County gets Oak Hill update

Oak Hill Care Center recently added a respiratory therapist to its staff, the Monroe County Board learned during its meeting on Tuesday.

In addition to offering a new level of care to its current residents, the new position makes the elder care facility more attractive to future families seeking a place for loved ones, Oak Hill Administrator Kim Keckritz told commissioners.

Keckritz noted a side benefit of such enhancements is care.  She said that as the Affordable Medical Care Act takes hold, hospitals are focusing more and more on follow-up care after patients are discharged.  Under new regulations, patients that must be returned for the same medical problems within 30 days will cause fines to be levied through Medicare. Thus, the better care nursing and rehabilitation facilities can offer, the less likely a patient will have to be readmitted.

“We are marketing these new capabilities to area hospitals so they know our capabilities,” she said. “They will then be more likely to recommend us to families and we will be offering better care. It’s a win-win for everyone.”

Also on Tuesday, Monroe County Treasurer Kevin Koenigstein informed that the county is continuing plans for a possible reissuance of bonds for Oak Hill. Plans call for

competitive bidding by bond underwriters.  The bonds would be reissued in 2014.

The commissioners are concurrently exploring ways to possibly reduce the overall bonded debt while taking advantage of interest rates that are lower now than when the bonds were issued.

County Engineer Aaron Metzger reported that bids for aggregate – gravel and chip material for road maintenance – are in for the coming year and prices have remained relatively stable. This has been true for the past two years, he said.

Metzger also updated progress on transferring county property to the state for upcoming improvements to the Route 3-Illinois Avenue intersection in Waterloo. He indicated the state will purchase right-of-way on the corner of the County Annex Building from the county for $14,300. An additional $1,700 will accrue to the county for temporary easements during construction.

Monroe County Ambulance Director Carla Heise reported on efforts to reduce unnecessary overtime in the service.  She said they are exploring a change to two shift changes a day, with one shift changing at 6 a.m. and 6 p.m., with the other rotating at 8 a.m. and 8 p.m.

Heise said she is employing a combination of analyzing how ambulance runs are distributed on a typical day, and surveying crew inputs to develop the new plan.

She agreed with board members that while cost savings are desirable, maintaining best care is imperative.

Real estate tax auctions

Former Madison County Treasurer Fred Bathon recently pleaded guilty to rigging bids at that county’s real estate tax auctions in past years.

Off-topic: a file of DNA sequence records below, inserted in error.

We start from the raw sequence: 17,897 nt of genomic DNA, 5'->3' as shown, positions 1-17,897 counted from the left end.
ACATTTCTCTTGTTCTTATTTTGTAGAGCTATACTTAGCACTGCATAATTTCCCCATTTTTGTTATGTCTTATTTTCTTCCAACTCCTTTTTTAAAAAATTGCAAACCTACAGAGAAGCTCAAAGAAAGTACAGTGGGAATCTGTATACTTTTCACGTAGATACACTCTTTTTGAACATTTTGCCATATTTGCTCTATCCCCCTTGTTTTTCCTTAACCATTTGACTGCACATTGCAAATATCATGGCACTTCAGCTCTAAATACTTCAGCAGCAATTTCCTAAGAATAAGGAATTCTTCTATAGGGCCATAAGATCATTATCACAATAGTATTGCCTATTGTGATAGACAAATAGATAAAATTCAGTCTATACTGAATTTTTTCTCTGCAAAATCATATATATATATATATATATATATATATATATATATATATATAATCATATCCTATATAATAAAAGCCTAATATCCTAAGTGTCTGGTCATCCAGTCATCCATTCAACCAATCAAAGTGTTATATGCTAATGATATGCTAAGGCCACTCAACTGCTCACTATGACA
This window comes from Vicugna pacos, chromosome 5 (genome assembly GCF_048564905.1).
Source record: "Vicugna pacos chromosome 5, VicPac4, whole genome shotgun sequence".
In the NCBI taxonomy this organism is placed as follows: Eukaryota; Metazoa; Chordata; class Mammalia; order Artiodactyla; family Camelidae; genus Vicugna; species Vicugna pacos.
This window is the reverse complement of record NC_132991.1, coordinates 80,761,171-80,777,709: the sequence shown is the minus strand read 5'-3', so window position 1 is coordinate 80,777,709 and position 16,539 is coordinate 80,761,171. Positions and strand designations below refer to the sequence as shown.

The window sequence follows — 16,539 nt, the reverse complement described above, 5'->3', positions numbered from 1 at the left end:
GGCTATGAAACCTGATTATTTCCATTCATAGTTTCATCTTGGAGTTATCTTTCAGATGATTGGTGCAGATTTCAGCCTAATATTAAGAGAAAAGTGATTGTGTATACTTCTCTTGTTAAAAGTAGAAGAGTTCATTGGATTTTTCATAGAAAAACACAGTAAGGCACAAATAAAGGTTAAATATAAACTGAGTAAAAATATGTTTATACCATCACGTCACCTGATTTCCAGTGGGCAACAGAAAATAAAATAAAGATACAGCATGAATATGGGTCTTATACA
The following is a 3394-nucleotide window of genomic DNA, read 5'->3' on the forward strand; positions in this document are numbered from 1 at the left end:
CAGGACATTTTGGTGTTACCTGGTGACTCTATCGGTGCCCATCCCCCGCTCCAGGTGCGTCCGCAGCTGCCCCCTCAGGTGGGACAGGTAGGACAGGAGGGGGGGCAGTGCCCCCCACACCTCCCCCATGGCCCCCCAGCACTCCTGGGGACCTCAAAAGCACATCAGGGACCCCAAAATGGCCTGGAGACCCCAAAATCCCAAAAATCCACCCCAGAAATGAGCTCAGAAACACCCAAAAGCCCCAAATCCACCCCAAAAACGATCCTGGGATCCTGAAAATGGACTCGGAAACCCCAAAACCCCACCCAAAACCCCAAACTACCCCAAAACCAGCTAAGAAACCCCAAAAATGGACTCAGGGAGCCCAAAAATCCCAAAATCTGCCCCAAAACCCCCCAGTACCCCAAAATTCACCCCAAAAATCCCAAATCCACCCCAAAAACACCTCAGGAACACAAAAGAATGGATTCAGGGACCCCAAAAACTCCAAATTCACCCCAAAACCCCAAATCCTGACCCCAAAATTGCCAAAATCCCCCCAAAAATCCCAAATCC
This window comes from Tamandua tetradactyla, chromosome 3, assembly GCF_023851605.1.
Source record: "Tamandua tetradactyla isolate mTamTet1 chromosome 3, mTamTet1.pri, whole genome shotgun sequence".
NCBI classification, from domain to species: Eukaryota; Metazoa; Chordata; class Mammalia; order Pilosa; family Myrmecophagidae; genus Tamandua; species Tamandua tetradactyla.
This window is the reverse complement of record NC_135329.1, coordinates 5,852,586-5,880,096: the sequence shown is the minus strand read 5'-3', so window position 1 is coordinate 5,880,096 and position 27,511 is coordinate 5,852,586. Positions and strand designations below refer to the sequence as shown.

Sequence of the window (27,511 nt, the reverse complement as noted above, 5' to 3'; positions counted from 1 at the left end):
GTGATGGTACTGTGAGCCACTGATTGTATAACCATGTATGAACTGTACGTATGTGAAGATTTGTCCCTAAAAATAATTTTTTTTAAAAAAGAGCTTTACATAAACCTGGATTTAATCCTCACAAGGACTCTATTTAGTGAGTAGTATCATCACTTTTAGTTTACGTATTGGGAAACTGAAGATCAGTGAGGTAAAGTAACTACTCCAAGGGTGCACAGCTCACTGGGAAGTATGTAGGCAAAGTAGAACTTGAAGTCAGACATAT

The Republic-Times asked Koenigstein, who oversees the auctions here, about this process. Koenigstein explained the purpose of the auctions is to help the county administer property tax payments.

“The county government and schools budget each year based on an expected flow of tax revenues. When persons or firms bid on unpaid tax assessments, they pay those taxes and then are able to collect that amount plus their bid interest rate from the tax payer.  In the meantime, the county and schools have their funds to meet their needs.”

He said rates may vary from 18 percent down to nothing.

“It is more probable the highest rates will focus on smaller assessments – for example, a $100 tax bill for a small undeveloped property,” he said.

Homes and business structures will be competitively bid downward from there, with the prevailing opportunity investors can get in CDs and other solid investments driving the market.

That is where the process in the two counties diverged widely. While the auction here is carried out openly and publicly, it was rigged for several years before the fact in Madison County.  Individuals who made the greatest contributions to Bathon’s re-election coffers were given seats closest to the auctioneer. And in almost all cases, theirs were the only bids recognized.

Virtually all of the rigged bids came in at 18 percent, ensuring an extreme burden for a person already in arrears on property taxes — which often led to them losing a home or business.

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Alan Dooley

Alan is a photojournalist -- he both shoots pictures and writes for the R-T. A 31-year Navy vet, he has lived worldwide, but with his wife Sherry, calls a rambling house south of Waterloo home. Alan counts astronomy as a hobby and is fascinated by just about everything scientific.
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